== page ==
THAT'S COAL, BRO

Tesla owners are being “ICE-ed” out of charging stations by trucks

Blowing off.
Blowing off.
Image: REUTERS/Mike Blake
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First, there was rolling coal. Now there’s ICE-ing.  As electric motors encroach on internal combustion engines, some truck owners are getting angry. And Teslas are a favorite target.

Rolling coal has been a pastime for some truck owners who modify their engines to blow plumes of black smoke. Videos show truck owners slowing down to blanket neighborhood sidewalks in soot, and belch smoke at trailing hybrid and electric vehicles (EV). One popular bumper sticker on such vehicles: “Prius Repellent.” Complaints of the practice are rising (paywall), and New Jersey was the first state to ban it (although it’s already illegal under federal law to alter emissions controls).

Now “ICE-ing”—the I, C and E taken from internal combustion engine—is on the rise. The practice involves parking fossil-fuel-powered vehicles in designated EV charging spots to block anyone from using them. For EV owners, it’s the equivalent of someone parking in front of a gas pump. Sometimes it’s unintentional. Other times it’s not.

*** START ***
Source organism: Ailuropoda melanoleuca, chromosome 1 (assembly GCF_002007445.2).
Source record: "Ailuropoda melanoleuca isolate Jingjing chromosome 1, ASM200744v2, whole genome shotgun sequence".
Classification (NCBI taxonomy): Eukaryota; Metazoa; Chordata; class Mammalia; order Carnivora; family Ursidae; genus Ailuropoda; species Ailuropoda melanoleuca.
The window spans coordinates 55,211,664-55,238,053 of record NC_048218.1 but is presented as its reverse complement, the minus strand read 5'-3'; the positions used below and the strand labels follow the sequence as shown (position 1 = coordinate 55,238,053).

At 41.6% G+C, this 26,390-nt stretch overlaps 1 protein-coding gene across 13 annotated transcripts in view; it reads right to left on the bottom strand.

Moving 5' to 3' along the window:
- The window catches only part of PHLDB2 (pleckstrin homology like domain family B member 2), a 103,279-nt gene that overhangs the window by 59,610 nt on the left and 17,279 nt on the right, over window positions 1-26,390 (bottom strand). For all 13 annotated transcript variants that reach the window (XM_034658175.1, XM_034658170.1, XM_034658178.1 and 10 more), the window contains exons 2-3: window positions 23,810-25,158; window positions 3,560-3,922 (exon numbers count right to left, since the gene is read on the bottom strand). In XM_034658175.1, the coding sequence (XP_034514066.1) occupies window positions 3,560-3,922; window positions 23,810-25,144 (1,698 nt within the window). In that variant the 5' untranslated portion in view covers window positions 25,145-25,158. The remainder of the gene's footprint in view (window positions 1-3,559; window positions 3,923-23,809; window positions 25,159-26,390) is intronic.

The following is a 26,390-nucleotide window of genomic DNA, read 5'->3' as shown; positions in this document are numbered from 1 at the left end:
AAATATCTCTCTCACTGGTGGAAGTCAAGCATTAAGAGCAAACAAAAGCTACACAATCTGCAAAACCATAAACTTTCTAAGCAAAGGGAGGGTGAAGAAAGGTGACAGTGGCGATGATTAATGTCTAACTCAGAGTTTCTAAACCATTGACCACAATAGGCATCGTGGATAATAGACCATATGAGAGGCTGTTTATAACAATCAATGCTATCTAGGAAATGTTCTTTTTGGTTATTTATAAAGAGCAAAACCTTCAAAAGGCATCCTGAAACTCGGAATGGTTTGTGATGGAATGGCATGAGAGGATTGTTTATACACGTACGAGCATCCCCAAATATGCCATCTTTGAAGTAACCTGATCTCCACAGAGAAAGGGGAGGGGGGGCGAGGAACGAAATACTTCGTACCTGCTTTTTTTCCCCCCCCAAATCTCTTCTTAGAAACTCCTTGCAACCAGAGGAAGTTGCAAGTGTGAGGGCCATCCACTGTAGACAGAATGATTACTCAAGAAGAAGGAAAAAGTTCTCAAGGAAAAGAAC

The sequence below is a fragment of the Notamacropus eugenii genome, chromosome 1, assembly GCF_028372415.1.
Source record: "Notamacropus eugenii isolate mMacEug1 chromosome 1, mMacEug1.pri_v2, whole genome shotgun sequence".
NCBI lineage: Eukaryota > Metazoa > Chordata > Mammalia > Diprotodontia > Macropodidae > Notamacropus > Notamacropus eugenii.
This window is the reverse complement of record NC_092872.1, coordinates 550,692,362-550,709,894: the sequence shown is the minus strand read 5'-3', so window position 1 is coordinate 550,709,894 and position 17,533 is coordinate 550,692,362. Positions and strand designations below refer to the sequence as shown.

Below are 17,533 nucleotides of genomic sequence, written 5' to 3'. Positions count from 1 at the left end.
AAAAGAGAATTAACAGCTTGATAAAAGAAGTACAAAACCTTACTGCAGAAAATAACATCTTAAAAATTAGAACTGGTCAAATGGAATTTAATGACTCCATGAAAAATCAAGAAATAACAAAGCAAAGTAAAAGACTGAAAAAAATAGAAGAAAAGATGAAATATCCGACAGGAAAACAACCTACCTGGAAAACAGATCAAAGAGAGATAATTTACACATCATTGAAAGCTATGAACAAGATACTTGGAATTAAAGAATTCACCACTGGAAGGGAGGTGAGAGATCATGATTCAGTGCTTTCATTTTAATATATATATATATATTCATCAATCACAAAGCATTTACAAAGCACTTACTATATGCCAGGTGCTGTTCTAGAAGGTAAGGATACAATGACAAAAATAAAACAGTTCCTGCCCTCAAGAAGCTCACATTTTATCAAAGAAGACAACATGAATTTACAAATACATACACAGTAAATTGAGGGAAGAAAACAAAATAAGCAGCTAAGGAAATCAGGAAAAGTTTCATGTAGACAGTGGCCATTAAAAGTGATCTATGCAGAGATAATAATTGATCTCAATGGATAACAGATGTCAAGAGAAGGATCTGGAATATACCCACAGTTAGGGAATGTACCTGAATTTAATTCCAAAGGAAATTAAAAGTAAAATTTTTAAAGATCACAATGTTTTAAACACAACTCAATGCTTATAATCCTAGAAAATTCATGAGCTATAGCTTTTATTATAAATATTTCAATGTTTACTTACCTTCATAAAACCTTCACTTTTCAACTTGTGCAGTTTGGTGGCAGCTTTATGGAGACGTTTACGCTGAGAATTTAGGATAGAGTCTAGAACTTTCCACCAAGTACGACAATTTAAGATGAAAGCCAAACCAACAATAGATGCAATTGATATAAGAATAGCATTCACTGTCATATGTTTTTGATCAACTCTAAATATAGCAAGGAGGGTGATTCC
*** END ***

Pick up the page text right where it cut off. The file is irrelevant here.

One of the most recent incidents was at a North Carolina convenience store called Sheetz. Reddit user Leicina posted her account of several pickup-trucks pulling in to block all the Tesla supercharging station’s spots.

“I’ve never had a supercharging experience like this one,” she wrote. “These trucks blocked all the chargers, chanted ‘F’ Tesla, and were kicked out by a Sheetz employee.”

Image for article titled Tesla owners are being “ICE-ed” out of charging stations by trucks
Image: Leicina/Reddit

States and cities are now passing laws to prohibit the practice (so far Florida, California, Oregon, Massachusetts, Illinois, and Washington are among those with rules on the books). A few cities in the South such as Raleigh, North Carolina and Knoxville, Tennessee, have also taken action, along with private-property owners—such as a shopping center in Virginia—which tow offending vehicles.

But Leilani Münte, a top race-car driver and environmental activist who drives a Tesla, says being an EV owner in her home state still invites harassment.